Just another day on the sea ice
Asked to discuss his sublime photographs of sea and sky, perfectly bisected by the horizon line, Hiroshi Sugimoto stated that one of his guiding concepts in creating his seascapes was a desire to photograph vistas that were in essence timeless. I'm not sure whether he ever came to Antarctic waters to take pictures of the sea while working on that project, but yesterday, as we travelled out onto the ice again for our official sea ice training, one needed do nothing more than walk a few steps forward past the inevitable line of bamboo flags in order to be plunged into one spectacular and chronologically infinite landscape after another.
We drilled holes to test the thickness of the ice, and filmed others drilling holes. We passed Inaccessible Island, too steep for the great explorers to have landed on; nobody else seems to have made so much as a mark since.
Those little black spots under the Barne Glacier are big fat Weddell seals
At the foot of the Barne Glacier a collection of enormous brown tubular sausages lounging on the ice constituted our first sighting of Weddell's Seal. Vast torpedoes of blubber, they rolled in the snow, occasionally lifting a languid flipper or a wedge-shaped tail. Years of birdwatching have taught me that committed efforts to watch wildlife always lead to the most spectacular natural settings on earth. Of all the places to choose, the seals were resting directly beneath the unearthly crystal-blue ice-cliffs of the Glacier. Science says they are there because the pressure cracks in the sea ice that radiate out from the glacier towards the outlying islands create access holes where it easy to pass from the water to the surface, but they seemed to me to have chosen the spot for its awesome surroundings.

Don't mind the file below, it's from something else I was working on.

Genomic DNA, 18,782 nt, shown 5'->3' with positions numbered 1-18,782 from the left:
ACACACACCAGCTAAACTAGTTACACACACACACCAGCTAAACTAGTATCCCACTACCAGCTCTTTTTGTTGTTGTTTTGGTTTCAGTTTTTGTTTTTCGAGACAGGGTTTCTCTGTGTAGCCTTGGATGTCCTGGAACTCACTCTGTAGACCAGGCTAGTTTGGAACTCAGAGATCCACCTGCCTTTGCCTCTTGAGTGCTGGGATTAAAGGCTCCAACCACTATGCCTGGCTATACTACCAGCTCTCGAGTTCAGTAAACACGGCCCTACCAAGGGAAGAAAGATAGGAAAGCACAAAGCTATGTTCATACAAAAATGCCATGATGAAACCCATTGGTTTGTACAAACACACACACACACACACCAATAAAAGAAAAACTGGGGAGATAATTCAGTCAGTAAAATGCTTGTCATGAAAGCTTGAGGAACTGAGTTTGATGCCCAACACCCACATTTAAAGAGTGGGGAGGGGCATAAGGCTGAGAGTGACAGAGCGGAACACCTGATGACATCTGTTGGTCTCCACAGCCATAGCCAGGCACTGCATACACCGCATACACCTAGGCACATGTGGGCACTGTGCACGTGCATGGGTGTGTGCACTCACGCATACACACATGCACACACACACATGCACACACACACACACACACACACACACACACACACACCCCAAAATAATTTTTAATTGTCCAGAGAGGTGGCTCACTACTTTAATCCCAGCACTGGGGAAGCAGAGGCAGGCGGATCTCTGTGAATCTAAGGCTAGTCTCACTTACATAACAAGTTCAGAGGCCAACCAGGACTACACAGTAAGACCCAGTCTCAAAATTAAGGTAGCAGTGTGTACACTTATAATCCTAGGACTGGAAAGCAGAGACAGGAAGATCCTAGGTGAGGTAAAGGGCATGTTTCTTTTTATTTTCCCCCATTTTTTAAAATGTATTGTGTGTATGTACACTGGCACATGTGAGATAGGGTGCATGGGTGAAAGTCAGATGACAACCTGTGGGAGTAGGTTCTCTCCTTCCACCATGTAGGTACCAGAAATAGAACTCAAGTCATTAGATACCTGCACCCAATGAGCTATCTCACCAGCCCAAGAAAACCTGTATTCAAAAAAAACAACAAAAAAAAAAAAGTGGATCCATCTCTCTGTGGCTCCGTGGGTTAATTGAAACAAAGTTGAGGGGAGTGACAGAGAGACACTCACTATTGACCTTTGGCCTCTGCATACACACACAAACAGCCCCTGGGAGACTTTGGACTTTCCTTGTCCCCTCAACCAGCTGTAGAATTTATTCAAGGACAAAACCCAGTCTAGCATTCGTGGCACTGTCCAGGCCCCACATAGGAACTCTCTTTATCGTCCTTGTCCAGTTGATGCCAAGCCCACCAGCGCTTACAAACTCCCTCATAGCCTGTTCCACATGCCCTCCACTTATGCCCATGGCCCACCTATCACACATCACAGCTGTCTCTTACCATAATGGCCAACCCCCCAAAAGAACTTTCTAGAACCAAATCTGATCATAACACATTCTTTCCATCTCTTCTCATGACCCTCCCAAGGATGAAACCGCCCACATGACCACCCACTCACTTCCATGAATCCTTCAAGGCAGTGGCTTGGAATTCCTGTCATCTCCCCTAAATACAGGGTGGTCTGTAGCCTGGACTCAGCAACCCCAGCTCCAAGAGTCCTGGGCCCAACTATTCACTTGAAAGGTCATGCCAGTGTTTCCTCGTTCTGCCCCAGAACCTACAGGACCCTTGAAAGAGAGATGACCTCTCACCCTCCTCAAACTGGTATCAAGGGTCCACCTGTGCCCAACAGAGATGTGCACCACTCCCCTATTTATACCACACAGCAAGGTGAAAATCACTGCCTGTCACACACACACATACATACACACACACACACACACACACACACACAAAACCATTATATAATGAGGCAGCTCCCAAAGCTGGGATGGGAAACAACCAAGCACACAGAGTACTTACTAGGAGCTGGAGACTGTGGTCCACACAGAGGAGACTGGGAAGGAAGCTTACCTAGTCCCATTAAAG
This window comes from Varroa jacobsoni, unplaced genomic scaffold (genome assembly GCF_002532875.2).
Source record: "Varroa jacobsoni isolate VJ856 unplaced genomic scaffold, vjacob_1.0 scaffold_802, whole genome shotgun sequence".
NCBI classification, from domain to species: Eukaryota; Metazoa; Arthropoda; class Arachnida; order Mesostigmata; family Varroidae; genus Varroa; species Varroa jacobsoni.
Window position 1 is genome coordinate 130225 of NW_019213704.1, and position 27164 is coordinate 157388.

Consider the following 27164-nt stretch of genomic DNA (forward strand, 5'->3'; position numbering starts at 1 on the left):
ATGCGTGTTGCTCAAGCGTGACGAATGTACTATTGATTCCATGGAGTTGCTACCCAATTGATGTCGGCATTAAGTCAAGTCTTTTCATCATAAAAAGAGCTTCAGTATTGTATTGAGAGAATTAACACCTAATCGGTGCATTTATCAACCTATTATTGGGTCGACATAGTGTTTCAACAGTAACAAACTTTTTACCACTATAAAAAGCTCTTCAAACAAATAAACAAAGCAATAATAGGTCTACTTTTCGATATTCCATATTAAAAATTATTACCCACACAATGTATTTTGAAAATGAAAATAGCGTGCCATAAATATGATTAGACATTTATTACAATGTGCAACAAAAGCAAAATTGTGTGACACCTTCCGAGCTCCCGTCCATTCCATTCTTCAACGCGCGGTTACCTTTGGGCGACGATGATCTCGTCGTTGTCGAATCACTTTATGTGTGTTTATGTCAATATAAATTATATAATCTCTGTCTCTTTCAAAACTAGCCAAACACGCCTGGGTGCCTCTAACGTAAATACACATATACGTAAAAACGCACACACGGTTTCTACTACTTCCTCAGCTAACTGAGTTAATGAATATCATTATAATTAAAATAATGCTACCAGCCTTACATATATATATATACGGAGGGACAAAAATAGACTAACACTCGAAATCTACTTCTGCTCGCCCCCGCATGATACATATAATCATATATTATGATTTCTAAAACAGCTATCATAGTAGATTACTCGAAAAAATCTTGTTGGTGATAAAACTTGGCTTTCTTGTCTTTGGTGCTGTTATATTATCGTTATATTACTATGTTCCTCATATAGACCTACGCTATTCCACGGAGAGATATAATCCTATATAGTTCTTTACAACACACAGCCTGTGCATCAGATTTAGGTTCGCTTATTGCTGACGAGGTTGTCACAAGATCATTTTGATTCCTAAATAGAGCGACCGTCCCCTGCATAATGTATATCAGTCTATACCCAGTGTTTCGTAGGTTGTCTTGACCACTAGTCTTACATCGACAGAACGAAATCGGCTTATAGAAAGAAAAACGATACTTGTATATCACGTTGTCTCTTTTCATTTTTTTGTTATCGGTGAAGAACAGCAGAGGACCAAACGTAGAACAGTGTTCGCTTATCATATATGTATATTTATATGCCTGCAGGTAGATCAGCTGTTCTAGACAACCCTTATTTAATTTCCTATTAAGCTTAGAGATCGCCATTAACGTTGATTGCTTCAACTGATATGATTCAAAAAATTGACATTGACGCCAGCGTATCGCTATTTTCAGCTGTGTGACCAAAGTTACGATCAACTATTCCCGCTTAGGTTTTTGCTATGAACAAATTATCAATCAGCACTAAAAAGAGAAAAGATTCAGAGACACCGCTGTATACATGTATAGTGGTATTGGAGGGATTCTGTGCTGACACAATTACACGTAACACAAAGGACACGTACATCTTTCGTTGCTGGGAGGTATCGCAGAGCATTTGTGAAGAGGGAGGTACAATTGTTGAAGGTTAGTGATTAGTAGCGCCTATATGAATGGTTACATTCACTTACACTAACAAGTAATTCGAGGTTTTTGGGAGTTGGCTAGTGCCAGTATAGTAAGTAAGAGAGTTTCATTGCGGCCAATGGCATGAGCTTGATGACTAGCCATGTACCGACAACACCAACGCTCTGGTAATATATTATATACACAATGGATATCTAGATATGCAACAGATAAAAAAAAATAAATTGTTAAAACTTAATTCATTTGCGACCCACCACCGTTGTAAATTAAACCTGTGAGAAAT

Nonetheless the Barne Glacier has undoubtedly moved, travelled, broken, warped and calved far too much over the last eternity of millennia for the view to have been of any use to Sugimoto. Instead it was to the west, over an unbroken and untraveled sheet of sea-ice, that the vista, of only the narrowest slit of sunlit mountains, trapped between ice and low white sky, spoke of the infinite.